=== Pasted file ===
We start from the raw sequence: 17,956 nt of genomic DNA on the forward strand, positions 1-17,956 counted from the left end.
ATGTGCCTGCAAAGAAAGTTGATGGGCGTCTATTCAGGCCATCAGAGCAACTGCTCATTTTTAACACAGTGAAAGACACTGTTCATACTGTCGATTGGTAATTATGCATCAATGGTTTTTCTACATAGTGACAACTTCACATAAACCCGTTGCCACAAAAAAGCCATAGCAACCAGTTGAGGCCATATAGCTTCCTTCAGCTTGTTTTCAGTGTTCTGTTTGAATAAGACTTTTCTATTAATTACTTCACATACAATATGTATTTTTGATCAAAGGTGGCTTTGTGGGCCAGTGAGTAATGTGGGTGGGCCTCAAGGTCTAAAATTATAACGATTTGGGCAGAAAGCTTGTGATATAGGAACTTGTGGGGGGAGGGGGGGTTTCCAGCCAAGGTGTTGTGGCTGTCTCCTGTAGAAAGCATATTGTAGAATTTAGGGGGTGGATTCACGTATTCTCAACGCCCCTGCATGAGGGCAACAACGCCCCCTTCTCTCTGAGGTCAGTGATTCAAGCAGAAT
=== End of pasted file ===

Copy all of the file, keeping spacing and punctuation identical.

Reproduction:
We start from the raw sequence: 17,956 nt of genomic DNA on the forward strand, positions 1-17,956 counted from the left end.
ATGTGCCTGCAAAGAAAGTTGATGGGCGTCTATTCAGGCCATCAGAGCAACTGCTCATTTTTAACACAGTGAAAGACACTGTTCATACTGTCGATTGGTAATTATGCATCAATGGTTTTTCTACATAGTGACAACTTCACATAAACCCGTTGCCACAAAAAAGCCATAGCAACCAGTTGAGGCCATATAGCTTCCTTCAGCTTGTTTTCAGTGTTCTGTTTGAATAAGACTTTTCTATTAATTACTTCACATACAATATGTATTTTTGATCAAAGGTGGCTTTGTGGGCCAGTGAGTAATGTGGGTGGGCCTCAAGGTCTAAAATTATAACGATTTGGGCAGAAAGCTTGTGATATAGGAACTTGTGGGGGGAGGGGGGGTTTCCAGCCAAGGTGTTGTGGCTGTCTCCTGTAGAAAGCATATTGTAGAATTTAGGGGGTGGATTCACGTATTCTCAACGCCCCTGCATGAGGGCAACAACGCCCCCTTCTCTCTGAGGTCAGTGATTCAAGCAGAAT